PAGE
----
Makhoul, 52, heads Ittijah, and umbrella group of Palestinian-Israeli NGOs. GSS agents arrested him in front of his wife and daughters 11 days ago, during a pre-dawn raid at his home in Haifa. It later emerged, primarily via Israeli bloggers, that Omar Said, 50, a member of Balad, an Arab political party in Israel, was arrested last month. The courts placed a gag order on both arrests, but it was ignored by bloggers and was lifted shortly thereafter.

Neither Makhoul nor Said has been charged as yet. The Shin Bet says they are suspected of “severe security offences including contacting a Hezbollah agent.”

In-depth information and analysis on this issue can be found on Jewish-American blogger Richard Silverstein’s site, Tikkun Olam.

Witness to a demonstration: A Friday in Nabi Salih

May 15, 2010 3 comments

Lisa Goldman is a freelance journalist and blogger. Her articles have been published in Time Out Tel Aviv, Ynet, the Forward, Haaretz, the Jewish Quarterly, Corriere Della Sera, the Guardian and the Columbia Journalism Review. She is the author of City Guide: Tel Aviv and lives in the city. Cross-posted from her personal blog.

Editor’s note: Lisa’s full photo set from the May 7 2010 demonstration at An Nabi Salih can be viewed here. Another set, by Philip Touitou, the photographer pictured at the end of the post can be viewed here.


On Friday afternoons in Nabi Salih, it starts like this. A few Israeli and foreign activists arrive at the village around noon, gathering at the home of Bassam Tamimi. His door is open, so there is no need to knock. Inside, villagers and visitors socialize, use the washroom and help themselves from the huge spread of homemade food laid out on the kitchen table. Bassam’s children run between the guests’ legs; and Sameeh, a neighbour from Jaffa, picks one of them up and tickles him. The atmosphere is relaxed, jovial and friendly. Most of these people see one another every Friday, under the same circumstances.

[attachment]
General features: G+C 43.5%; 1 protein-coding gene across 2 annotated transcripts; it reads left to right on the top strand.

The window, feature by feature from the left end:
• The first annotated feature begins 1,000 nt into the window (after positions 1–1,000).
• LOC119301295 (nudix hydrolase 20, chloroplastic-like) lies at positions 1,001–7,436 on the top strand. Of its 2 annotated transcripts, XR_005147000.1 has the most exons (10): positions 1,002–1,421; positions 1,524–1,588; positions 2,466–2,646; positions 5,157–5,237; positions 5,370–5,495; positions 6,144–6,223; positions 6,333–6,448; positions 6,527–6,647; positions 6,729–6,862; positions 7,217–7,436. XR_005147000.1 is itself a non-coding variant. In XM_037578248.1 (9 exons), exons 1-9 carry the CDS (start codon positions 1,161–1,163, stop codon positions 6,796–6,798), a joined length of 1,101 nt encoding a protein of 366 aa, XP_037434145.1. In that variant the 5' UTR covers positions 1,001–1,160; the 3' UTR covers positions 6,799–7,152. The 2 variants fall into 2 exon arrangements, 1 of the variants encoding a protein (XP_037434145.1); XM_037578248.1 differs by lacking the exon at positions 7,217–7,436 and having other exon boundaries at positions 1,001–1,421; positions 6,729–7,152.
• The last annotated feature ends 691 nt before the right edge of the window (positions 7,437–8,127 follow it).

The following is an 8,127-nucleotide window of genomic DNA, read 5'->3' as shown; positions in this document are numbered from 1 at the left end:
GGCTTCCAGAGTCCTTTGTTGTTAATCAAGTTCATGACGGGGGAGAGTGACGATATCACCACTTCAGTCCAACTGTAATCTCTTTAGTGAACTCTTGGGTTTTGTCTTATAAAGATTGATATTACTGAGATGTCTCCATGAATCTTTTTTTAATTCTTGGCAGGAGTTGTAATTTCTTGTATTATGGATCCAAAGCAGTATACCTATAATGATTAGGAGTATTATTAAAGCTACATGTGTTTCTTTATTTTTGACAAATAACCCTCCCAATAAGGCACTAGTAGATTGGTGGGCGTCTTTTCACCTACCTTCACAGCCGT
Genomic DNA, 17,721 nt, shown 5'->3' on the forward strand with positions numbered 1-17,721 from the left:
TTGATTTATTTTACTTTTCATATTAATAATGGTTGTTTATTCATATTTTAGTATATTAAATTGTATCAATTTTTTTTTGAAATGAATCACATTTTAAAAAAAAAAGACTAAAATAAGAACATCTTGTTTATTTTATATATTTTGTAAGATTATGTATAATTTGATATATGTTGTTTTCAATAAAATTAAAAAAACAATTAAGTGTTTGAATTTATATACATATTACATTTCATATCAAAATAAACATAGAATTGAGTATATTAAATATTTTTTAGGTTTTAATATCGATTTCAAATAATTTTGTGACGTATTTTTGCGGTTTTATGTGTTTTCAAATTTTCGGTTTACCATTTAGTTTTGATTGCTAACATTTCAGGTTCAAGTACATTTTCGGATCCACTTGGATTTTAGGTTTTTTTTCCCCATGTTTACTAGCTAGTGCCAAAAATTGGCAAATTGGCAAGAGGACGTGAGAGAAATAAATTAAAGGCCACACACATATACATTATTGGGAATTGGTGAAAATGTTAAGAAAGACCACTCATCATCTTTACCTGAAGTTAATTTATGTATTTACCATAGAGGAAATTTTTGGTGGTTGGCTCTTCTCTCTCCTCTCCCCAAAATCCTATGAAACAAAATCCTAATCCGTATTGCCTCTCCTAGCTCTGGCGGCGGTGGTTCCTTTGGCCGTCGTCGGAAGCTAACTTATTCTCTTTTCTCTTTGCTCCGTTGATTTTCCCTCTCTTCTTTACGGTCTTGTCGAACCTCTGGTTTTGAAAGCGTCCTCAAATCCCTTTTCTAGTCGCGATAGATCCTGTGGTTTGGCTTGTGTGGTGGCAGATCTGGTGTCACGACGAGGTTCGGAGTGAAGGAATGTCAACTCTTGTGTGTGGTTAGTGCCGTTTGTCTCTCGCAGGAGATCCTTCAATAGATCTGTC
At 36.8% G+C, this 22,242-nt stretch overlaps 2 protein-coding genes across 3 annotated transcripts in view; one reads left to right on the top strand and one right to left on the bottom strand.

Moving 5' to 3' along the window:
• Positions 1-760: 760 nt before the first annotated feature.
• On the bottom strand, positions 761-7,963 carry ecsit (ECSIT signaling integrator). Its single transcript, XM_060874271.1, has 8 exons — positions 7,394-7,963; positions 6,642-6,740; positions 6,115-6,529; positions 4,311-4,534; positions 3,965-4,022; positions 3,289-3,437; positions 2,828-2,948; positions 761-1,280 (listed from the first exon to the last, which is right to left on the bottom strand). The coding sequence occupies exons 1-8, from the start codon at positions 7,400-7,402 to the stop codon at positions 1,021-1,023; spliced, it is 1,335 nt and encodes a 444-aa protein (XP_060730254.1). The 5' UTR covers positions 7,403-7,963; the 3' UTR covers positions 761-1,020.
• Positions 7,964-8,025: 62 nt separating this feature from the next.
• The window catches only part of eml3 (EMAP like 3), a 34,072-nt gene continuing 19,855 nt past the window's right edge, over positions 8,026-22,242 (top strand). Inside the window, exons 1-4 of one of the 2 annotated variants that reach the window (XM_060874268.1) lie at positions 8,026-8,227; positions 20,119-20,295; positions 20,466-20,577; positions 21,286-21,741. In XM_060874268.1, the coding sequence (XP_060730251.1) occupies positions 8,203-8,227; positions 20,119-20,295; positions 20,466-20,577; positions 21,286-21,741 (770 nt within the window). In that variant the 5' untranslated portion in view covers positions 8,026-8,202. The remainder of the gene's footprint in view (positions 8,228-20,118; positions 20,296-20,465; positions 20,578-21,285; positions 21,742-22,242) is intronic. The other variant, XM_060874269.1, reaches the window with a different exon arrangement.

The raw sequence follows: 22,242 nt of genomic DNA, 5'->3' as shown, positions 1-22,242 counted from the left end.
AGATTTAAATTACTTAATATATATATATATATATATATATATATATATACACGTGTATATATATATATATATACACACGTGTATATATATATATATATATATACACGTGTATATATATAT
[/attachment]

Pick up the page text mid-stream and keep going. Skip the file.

Bassam’s mother (or perhaps mother-in-law) sits on one of the chairs, her legs pulled up in a near-squat, observing the visitors through half-blind eyes. She looks like a Palestinian grandmother out of central casting, with her long white veil, embroidered traditional dress, deeply wrinkled face and thin, arthritic hands. I greet her by clasping one of them and muttering something in mangled Arabic. She responds by telling me to eat — a word I understand because the Arabic and Hebrew roots are the same (AKL), and also because that’s what grandmothers tend to do, the world over — urge you to eat.

After we have eaten and drunk our tea, Bassam says, “So, shall we start?”

Village boys and some older men congregate at the top of the village’s main road. Some carry Palestinian flags. They start to walk down the path, clapping their hands and chanting rhythmically. There are a couple of Palestinian news cameramen, looking prepared for trouble with their gas masks, flack vests and helmets – and a sprinkling of non-Palestinian freelance photojournalists. Some of them have gas masks, too. The non-Palestinians – maybe 10 Israelis and a handful of Europeans – walk on the sides, observing but not participating. The photojournalists and cameramen walk backwards down the hill as they photograph and film the demonstrators. There are no reporters for the Israeli media.